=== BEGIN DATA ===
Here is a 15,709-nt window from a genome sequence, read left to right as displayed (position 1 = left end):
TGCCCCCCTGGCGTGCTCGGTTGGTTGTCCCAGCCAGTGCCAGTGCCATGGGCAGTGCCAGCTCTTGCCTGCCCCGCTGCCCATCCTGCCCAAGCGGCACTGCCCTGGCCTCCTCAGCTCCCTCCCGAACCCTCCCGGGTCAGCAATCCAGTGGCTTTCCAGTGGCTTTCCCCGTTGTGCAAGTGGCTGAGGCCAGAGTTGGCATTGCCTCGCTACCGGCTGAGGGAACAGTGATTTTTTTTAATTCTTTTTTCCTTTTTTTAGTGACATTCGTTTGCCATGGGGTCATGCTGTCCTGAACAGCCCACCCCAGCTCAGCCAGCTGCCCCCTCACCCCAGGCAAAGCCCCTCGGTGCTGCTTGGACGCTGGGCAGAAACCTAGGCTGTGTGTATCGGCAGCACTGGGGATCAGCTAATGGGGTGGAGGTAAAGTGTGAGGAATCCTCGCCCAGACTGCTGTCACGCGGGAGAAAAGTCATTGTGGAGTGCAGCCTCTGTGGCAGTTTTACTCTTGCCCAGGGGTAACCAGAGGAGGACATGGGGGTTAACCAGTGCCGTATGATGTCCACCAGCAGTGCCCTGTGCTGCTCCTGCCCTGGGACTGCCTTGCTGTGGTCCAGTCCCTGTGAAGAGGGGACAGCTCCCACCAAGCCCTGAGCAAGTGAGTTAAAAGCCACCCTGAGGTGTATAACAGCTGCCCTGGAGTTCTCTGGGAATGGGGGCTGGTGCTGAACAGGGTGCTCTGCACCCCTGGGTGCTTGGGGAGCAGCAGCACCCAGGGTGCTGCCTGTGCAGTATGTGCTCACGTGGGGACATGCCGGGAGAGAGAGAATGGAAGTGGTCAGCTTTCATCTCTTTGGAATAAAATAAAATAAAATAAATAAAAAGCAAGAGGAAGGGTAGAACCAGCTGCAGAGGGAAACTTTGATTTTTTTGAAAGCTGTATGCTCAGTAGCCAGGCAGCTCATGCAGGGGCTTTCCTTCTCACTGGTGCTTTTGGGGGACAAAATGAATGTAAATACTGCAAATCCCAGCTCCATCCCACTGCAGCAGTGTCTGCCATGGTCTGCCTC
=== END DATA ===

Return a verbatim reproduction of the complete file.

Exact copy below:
Here is a 15,709-nt window from a genome sequence, read left to right as displayed (position 1 = left end):
TGCCCCCCTGGCGTGCTCGGTTGGTTGTCCCAGCCAGTGCCAGTGCCATGGGCAGTGCCAGCTCTTGCCTGCCCCGCTGCCCATCCTGCCCAAGCGGCACTGCCCTGGCCTCCTCAGCTCCCTCCCGAACCCTCCCGGGTCAGCAATCCAGTGGCTTTCCAGTGGCTTTCCCCGTTGTGCAAGTGGCTGAGGCCAGAGTTGGCATTGCCTCGCTACCGGCTGAGGGAACAGTGATTTTTTTTAATTCTTTTTTCCTTTTTTTAGTGACATTCGTTTGCCATGGGGTCATGCTGTCCTGAACAGCCCACCCCAGCTCAGCCAGCTGCCCCCTCACCCCAGGCAAAGCCCCTCGGTGCTGCTTGGACGCTGGGCAGAAACCTAGGCTGTGTGTATCGGCAGCACTGGGGATCAGCTAATGGGGTGGAGGTAAAGTGTGAGGAATCCTCGCCCAGACTGCTGTCACGCGGGAGAAAAGTCATTGTGGAGTGCAGCCTCTGTGGCAGTTTTACTCTTGCCCAGGGGTAACCAGAGGAGGACATGGGGGTTAACCAGTGCCGTATGATGTCCACCAGCAGTGCCCTGTGCTGCTCCTGCCCTGGGACTGCCTTGCTGTGGTCCAGTCCCTGTGAAGAGGGGACAGCTCCCACCAAGCCCTGAGCAAGTGAGTTAAAAGCCACCCTGAGGTGTATAACAGCTGCCCTGGAGTTCTCTGGGAATGGGGGCTGGTGCTGAACAGGGTGCTCTGCACCCCTGGGTGCTTGGGGAGCAGCAGCACCCAGGGTGCTGCCTGTGCAGTATGTGCTCACGTGGGGACATGCCGGGAGAGAGAGAATGGAAGTGGTCAGCTTTCATCTCTTTGGAATAAAATAAAATAAAATAAATAAAAAGCAAGAGGAAGGGTAGAACCAGCTGCAGAGGGAAACTTTGATTTTTTTGAAAGCTGTATGCTCAGTAGCCAGGCAGCTCATGCAGGGGCTTTCCTTCTCACTGGTGCTTTTGGGGGACAAAATGAATGTAAATACTGCAAATCCCAGCTCCATCCCACTGCAGCAGTGTCTGCCATGGTCTGCCTC